New Brunswickers urged to heed advice of local officials as storm cleanup continues
Travel advisories remain in place, power outages linger
New Brunswick residents are being urged to heed the advice of local officials as storm cleanup efforts continue Monday, following Sunday's winter wallop.
As much as 50 centimetres of snow fell in northern New Brunswick, while close to 100 millimetres of rain was reported in some southern parts of the province, according to Environment Canada.
The storm pummelled the province, creating treacherous driving conditions and knocking out power to thousands of NB Power customers.
It forced the closure of all schools, along with many government offices and businesses, and wreaked havoc on air travel with numerous flights cancelled.
Environment Canada has lifted the flash freeze warnings for New Brunswick, but northern regions are still advised to prepare for an increase in water levels.
"Higher than normal water levels are expected this afternoon for coastal regions from Campbellton to Miramichi. There may also be ice rafting and pile up near the coast."
Although some roadways have opened since the winter storm first hit Sunday, travel is still not recommended along some municipal streets and highways, including the Trans-Canada Highway between Fredericton and Moncton, due to snow-packed, icy or flooded conditions.
It may take crews a couple of days to completely clean and clear some provincial highways, the Department of Transportation advised.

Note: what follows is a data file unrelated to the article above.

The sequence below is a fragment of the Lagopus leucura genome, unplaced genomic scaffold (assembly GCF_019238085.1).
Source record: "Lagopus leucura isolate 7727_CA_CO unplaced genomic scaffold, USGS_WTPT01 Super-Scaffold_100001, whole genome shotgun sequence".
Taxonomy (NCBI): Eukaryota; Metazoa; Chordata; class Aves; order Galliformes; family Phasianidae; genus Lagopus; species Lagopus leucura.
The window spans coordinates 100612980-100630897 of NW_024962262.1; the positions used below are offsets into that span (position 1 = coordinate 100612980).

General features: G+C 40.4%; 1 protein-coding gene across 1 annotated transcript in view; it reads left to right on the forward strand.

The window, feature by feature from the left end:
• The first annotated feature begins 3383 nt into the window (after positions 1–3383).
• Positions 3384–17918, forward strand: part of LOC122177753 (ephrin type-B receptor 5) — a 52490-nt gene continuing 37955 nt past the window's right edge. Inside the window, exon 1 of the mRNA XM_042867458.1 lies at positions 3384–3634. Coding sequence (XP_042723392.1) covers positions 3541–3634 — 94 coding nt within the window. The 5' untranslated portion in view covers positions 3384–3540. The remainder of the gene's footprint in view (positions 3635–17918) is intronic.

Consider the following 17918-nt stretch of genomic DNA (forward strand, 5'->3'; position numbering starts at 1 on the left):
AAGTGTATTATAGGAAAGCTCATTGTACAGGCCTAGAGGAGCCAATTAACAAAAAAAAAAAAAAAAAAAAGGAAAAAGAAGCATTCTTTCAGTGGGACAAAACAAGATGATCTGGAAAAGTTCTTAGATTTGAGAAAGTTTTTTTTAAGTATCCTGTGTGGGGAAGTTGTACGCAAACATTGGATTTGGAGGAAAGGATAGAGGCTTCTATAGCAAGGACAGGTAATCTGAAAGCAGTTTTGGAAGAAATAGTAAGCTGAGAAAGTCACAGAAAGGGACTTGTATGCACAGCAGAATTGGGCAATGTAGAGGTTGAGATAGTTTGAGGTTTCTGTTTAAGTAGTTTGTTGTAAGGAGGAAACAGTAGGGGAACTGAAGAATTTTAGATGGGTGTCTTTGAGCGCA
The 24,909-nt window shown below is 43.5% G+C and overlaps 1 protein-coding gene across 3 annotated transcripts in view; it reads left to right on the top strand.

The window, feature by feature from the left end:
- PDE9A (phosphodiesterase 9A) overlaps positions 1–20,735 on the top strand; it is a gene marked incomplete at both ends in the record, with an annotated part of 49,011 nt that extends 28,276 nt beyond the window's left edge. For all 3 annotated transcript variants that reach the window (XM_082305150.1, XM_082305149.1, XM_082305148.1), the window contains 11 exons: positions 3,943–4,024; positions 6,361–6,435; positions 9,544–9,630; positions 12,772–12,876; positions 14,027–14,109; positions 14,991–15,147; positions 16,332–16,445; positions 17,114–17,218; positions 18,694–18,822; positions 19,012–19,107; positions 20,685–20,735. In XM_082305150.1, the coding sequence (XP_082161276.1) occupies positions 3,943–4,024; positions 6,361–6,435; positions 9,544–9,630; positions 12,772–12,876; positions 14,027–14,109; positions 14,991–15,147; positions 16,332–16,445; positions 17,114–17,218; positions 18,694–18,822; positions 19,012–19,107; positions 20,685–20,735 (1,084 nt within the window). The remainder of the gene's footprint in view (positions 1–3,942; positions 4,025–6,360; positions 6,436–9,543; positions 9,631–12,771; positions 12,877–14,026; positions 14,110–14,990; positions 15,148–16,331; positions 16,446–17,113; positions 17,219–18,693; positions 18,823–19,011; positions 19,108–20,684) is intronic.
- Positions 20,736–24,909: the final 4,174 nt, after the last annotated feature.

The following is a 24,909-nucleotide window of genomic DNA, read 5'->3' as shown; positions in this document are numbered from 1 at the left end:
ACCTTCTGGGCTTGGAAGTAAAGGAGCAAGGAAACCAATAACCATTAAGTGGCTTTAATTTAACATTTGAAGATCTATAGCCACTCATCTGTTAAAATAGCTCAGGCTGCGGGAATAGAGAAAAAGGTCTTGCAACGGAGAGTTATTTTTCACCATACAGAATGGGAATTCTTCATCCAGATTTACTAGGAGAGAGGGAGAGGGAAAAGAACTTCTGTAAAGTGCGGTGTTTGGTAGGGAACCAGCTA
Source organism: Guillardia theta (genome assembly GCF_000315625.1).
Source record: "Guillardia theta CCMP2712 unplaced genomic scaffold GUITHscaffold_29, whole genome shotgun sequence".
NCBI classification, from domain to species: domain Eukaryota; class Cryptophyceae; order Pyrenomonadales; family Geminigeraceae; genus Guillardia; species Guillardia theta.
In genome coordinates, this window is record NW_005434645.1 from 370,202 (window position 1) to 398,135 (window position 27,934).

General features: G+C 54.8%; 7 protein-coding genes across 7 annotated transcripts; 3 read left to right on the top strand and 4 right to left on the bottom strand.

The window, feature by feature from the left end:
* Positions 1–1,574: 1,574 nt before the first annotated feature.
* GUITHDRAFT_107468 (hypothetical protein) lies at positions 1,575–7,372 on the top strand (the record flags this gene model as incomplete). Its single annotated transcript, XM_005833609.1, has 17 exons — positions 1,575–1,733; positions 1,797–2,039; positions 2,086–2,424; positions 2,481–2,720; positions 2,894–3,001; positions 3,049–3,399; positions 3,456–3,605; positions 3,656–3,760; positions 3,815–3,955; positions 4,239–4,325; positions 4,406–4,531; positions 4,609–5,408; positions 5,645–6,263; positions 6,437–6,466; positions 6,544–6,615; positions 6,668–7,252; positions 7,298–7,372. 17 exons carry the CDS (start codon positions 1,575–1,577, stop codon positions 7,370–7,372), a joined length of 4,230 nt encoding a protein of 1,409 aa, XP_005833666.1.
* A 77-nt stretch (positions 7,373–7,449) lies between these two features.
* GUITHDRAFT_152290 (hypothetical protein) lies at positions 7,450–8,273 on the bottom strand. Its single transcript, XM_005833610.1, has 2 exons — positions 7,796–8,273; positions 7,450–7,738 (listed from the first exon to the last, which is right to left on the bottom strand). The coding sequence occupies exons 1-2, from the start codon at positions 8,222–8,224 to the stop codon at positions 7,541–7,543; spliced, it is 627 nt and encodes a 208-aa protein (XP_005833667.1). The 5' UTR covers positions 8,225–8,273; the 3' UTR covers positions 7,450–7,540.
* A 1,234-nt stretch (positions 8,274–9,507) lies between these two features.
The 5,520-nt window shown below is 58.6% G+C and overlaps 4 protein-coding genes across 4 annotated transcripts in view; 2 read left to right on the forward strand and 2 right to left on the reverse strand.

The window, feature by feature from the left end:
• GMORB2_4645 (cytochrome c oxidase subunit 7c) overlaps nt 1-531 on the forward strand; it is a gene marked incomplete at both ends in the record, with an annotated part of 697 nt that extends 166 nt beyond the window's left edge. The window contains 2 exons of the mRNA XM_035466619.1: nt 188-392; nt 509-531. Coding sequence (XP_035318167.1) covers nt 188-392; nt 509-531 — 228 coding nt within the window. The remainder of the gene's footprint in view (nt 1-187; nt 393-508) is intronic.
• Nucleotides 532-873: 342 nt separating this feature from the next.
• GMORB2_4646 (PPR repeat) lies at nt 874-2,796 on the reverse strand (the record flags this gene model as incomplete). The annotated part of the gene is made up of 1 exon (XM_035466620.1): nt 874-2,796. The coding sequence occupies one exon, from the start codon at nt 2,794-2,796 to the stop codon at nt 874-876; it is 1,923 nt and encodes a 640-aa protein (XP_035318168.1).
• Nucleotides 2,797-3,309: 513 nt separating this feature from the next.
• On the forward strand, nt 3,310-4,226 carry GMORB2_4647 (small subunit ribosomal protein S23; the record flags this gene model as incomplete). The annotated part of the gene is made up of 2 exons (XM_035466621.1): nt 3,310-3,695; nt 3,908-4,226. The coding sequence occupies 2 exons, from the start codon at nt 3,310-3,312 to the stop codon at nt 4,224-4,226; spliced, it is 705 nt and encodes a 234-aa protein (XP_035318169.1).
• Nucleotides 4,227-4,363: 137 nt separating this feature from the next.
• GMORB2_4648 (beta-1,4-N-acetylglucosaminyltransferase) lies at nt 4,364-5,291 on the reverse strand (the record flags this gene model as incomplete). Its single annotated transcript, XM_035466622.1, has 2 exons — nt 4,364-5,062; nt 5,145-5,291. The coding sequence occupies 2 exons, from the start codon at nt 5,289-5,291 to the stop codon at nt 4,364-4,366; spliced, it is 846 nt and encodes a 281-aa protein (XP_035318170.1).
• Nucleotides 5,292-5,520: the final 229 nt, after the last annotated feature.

"The department asks for continued patience and caution while traveling over the next 48 hours."
With a storm system continuing to move eastward, it seems no respite is in sight. CBC meteorologist Tina Simpkin said the province could expect ice pellets, freezing rain, light snow and cooler temperatures throughout the day.
"Cold air is moving in behind the system and temperatures will drop," she said.
Most areas hovered around –13 C, but Simpkin said temperatures would continue to dip, making surfaces such as highways, roads, walkways and parking lots icy, slippery and hazardous.
So far, Simpkin said, snowfall totals have varied across the province before changing over to rain and ice pellets.
Although some areas saw heavy snowfall that would've amounted to 50 cm, a mix of rain and ice pellets meant total accumulation was about 35 cm.
Here are some of the snowfall totals across the province on Monday:
- Miramichi: 27 cm
- Bathurst: 20 cm
- Edmundston: 22 cm
- Fredericton: 10-15 cm followed by ice pellets and freezing rain
- Moncton: 5 cm, freezing rain and ice pellets
Saint John hard hit
The Saint John Police Force was responding to emergency only calls overnight and is still advising people to stay off the roads, with many abandoned vehicles across the city.
Saint John Transit service remained suspended Monday after buses were pulled off the roads Sunday due to poor driving conditions.
Citizens are urged to call 911 for emergencies only. The 911 communications centre is receiving a high volume of calls for non-emergency matters, officials said.
Road and sidewalk conditions are extremely icy and there are a number of abandoned vehicles across the City. Motorists are asked to stay off the roads if possible, and avoid all flooded areas.<br>Crews are working to salt/sand priority 1 streets and will work in sequence from there.—@cityofsaintjohn
Streets are very icy and slippery, said the city's commissioner of transportation and environment services Mike Hugenholtz.